The Orange County Advisory Committee for Redistricting's Camille Evans, left, alongside her co-chair Hector "Tico" Perez during Monday night's meeting that yielded two proposed maps.

OC panel OKs two redistricting maps for county commissioners; board to review, make changes by mid-March

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By
Dibya Sarkar

Managing Editor

Tuesday, December 14, 2021

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OrangeTV

The Orange County Advisory Committee for Redistricting's Camille Evans, left, alongside her co-chair Hector "Tico" Perez during Monday night's meeting that yielded two proposed maps.

After a marathon 4½-hour meeting Monday night, the committee that has been reconfiguring Orange County’s six political districts as part of the decennial redistricting process agreed to advance two similar maps to the Board of County Commissioners (BCC) for its consideration.


Both maps — named Committee Proposal 13A-1 and Committee Proposal 13A-2 — are amended from one (Committee Proposal 13A) that the 15-member Advisory Committee for Redistricting had advanced at its previous meeting. It was expected that members would propose amendments to map 13A at Monday's meeting for what they perceived to be flaws. Former Apopka Mayor Joe Kilsheimer, who had proposed map 13A, wasn’t at the meeting but had given his blessing for them to make tweaks.

Both amended maps keep the city of Ocoee consolidated in District 2 that was proposed by Kilsheimer’s map. Currently, the city is split between districts 1 and 2. Oakland, Windermere and Winter Garden remain in District 1. The difference between maps 13A-1 and 13A-2 are shifts of different neighborhoods from one district to another.


County commissioners are expected to get the amended maps in mid-January. They would have until March 11, or the end of its legislative session, to approve a map that will establish boundaries for the next 10 years. There’s no guarantee that the BCC will adopt either of the maps wholesale.


While Monday night appeared to be the redistricting committee’s last meeting for its volunteer members, Cristina Berrios, assistant county attorney, reminded them that they could still be called back by the BCC if it needed additional input.


The intent of the redistricting process is to make the county’s six commission districts as equal in population as possible so all residents have an equally weighted vote. Orange County’s population grew by 25 percent to 1,429,908, according to the 2020 census. Districts must also be contiguous and compact, maintain communities of interest and protect incumbents, among other principles.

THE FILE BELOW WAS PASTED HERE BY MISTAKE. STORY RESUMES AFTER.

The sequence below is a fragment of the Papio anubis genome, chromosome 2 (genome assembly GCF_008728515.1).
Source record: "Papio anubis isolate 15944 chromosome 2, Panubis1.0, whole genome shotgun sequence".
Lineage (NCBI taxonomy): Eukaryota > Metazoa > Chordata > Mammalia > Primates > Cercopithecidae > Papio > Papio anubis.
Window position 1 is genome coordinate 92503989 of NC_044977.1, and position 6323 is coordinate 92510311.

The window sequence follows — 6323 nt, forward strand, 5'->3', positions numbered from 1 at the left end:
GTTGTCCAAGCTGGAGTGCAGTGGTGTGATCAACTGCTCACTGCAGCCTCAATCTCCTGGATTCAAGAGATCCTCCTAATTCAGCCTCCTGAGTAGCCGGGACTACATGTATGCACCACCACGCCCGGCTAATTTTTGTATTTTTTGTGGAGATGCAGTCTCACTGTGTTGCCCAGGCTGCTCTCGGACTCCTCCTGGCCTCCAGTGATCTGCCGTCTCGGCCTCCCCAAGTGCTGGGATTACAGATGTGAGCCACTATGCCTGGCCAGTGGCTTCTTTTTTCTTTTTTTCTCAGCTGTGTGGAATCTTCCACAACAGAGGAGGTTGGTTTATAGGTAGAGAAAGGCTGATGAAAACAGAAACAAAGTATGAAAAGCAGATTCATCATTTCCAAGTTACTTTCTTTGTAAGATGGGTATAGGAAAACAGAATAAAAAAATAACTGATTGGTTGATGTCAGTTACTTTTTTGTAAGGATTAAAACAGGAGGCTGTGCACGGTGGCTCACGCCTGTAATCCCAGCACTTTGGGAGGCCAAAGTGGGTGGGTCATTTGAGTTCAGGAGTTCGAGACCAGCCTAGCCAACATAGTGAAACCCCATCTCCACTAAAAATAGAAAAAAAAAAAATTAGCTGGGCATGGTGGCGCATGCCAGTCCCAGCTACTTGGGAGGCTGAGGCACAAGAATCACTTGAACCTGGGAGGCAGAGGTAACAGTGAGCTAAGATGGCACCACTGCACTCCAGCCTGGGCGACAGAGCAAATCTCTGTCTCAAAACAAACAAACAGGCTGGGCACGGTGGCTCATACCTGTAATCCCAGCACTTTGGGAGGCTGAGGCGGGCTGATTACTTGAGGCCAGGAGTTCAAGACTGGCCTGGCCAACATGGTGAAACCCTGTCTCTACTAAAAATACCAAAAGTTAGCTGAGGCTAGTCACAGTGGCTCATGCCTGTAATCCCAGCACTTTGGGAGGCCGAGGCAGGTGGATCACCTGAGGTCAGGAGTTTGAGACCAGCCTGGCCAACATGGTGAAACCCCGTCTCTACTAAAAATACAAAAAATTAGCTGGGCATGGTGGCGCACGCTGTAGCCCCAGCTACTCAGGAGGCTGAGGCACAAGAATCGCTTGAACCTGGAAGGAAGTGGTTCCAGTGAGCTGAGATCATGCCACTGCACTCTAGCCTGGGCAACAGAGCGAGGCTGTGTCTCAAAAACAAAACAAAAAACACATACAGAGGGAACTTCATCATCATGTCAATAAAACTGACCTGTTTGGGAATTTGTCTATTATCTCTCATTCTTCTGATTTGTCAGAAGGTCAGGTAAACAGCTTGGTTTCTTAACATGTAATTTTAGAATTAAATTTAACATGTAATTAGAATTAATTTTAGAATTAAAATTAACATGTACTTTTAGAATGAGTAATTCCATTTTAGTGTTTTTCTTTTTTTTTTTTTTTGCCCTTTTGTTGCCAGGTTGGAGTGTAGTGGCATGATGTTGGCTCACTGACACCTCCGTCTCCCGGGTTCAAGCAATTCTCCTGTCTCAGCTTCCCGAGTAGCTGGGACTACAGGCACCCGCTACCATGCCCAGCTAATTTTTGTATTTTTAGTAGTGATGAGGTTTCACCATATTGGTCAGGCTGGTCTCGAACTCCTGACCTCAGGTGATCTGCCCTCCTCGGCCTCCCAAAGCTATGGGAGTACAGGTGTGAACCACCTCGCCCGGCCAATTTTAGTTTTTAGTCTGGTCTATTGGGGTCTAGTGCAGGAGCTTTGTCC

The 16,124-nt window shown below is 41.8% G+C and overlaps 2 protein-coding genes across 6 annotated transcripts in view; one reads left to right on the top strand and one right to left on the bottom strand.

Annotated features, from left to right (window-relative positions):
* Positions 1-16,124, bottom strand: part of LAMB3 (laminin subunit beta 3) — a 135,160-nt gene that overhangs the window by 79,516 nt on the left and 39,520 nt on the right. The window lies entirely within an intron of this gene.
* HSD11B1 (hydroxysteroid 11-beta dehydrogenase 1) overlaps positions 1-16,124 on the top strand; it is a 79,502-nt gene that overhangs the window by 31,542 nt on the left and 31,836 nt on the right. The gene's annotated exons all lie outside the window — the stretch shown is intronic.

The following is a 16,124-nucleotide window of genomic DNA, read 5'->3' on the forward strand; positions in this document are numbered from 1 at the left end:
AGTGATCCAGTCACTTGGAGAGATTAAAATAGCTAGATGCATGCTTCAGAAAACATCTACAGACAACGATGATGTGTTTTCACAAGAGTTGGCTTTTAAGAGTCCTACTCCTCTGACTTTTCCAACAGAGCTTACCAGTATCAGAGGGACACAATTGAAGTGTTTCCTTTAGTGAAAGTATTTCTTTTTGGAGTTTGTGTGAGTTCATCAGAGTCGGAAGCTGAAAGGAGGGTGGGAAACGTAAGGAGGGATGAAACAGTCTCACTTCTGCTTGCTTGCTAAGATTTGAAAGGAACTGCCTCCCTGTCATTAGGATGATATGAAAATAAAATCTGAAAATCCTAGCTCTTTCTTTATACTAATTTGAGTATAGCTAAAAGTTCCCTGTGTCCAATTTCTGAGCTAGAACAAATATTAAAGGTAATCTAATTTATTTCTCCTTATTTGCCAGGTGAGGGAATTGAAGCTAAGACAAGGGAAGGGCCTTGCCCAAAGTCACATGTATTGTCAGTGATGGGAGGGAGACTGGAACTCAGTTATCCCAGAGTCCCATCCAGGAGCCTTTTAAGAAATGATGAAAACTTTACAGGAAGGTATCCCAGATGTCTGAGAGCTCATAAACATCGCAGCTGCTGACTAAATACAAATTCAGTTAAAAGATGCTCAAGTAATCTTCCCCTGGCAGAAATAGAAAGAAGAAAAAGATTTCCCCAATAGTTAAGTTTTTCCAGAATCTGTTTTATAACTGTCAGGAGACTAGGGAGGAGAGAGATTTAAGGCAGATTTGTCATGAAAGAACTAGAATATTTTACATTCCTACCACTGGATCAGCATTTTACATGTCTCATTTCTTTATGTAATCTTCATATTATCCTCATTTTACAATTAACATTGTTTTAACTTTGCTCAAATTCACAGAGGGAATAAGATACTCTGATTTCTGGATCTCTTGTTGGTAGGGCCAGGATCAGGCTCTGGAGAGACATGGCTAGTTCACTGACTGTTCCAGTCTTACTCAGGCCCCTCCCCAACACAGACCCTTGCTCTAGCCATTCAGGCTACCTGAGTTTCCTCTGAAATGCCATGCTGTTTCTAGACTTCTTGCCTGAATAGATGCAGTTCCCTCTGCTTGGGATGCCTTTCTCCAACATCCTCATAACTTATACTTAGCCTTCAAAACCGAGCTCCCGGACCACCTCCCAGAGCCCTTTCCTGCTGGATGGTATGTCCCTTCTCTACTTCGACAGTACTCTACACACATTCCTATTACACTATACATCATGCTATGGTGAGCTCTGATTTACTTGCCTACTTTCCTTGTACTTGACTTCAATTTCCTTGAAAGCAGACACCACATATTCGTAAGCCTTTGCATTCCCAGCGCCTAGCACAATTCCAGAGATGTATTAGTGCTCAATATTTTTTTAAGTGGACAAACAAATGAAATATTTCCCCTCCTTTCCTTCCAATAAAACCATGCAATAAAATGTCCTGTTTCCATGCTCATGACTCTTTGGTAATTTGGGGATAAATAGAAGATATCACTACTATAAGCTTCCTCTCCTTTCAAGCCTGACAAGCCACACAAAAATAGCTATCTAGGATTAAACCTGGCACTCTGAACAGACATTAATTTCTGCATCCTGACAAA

Most of the changes made to the map 13A were aimed at ensuring that districts were as close to the ideal district population as possible. That meant moving lines and populations of a few hundred to several thousand from one district into another. Some members also sought to correct areas on map 13A to remove the appearance of gerrymandering. Others expressed concern over future population growth of each district over the next decade as well as protecting communities of interest. Berrios had advised members that the committee is supposed to be “racially neutral” when drawing lines.


The meeting was characterized by questions over process and procedure as much as it was over changing lines and shifting populations. The committee had some trouble early on figuring out just how they would handle amendments as members presented them. The committee adopted member Zach Hoover’s recommendation to hear all the amendments first and then determine if one package of amendments was superior to others. Hoover, a Winter Garden resident representing District 1, works for the Orlando Health hospital system.

For the map that became 13A-1, the committee approved amendments proposed by Wes Hodge, a District 5 committee representative and Orange County Democratic Party chair, and Homer Hartage, District 6 committee representative and business owner, by a 9-5 vote.


For the map that became 13A-2, member Jimmy Auffant, a local lawyer from District 4, proposed six changes to map 13A, the most of any during the night, along with a later amendment by Virginia Whittington, a District 6 representative who is director of Regional Partnerships at MetroPlan Orlando. The committee approved that map by a 9-5 vote, as well.


At the end of the meeting, the committee unanimously OK'd a motion to advance both those amended maps to the BCC.

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